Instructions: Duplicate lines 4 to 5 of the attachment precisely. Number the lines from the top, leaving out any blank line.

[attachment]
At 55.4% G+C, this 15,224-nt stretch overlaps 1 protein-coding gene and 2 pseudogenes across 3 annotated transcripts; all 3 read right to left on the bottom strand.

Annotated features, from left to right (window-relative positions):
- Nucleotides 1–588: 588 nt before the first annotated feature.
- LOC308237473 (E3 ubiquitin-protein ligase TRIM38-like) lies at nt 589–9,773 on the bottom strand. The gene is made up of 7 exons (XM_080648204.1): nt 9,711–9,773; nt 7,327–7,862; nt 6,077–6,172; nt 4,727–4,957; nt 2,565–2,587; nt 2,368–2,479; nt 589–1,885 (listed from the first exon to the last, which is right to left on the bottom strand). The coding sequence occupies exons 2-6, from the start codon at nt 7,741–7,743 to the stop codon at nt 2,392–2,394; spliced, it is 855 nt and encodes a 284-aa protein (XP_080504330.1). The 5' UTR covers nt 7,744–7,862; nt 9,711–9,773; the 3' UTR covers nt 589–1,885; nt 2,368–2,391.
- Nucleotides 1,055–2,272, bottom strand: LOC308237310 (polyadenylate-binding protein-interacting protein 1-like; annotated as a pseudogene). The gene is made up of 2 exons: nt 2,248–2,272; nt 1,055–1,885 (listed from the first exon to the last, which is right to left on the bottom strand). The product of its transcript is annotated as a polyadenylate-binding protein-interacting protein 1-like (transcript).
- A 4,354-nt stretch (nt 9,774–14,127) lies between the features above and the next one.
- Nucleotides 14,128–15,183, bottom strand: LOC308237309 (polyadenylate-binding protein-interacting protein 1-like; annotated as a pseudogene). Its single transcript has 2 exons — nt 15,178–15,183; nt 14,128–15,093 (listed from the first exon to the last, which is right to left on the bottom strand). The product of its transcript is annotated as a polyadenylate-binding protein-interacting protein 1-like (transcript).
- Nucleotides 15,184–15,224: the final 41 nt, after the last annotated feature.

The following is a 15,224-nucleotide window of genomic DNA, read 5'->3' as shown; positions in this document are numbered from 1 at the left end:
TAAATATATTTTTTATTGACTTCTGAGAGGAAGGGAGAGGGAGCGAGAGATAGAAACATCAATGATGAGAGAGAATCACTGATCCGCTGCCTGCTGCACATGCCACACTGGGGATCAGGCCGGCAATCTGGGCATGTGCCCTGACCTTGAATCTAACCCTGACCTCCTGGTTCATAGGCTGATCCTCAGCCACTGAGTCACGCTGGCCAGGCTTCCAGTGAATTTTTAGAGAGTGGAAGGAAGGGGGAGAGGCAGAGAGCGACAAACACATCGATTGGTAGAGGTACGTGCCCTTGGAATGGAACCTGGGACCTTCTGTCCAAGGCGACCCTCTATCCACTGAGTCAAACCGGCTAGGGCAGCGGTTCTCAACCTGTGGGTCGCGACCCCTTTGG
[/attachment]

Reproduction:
- LOC308237473 (E3 ubiquitin-protein ligase TRIM38-like) lies at nt 589–9,773 on the bottom strand. The gene is made up of 7 exons (XM_080648204.1): nt 9,711–9,773; nt 7,327–7,862; nt 6,077–6,172; nt 4,727–4,957; nt 2,565–2,587; nt 2,368–2,479; nt 589–1,885 (listed from the first exon to the last, which is right to left on the bottom strand). The coding sequence occupies exons 2-6, from the start codon at nt 7,741–7,743 to the stop codon at nt 2,392–2,394; spliced, it is 855 nt and encodes a 284-aa protein (XP_080504330.1). The 5' UTR covers nt 7,744–7,862; nt 9,711–9,773; the 3' UTR covers nt 589–1,885; nt 2,368–2,391.
- Nucleotides 1,055–2,272, bottom strand: LOC308237310 (polyadenylate-binding protein-interacting protein 1-like; annotated as a pseudogene). The gene is made up of 2 exons: nt 2,248–2,272; nt 1,055–1,885 (listed from the first exon to the last, which is right to left on the bottom strand). The product of its transcript is annotated as a polyadenylate-binding protein-interacting protein 1-like (transcript).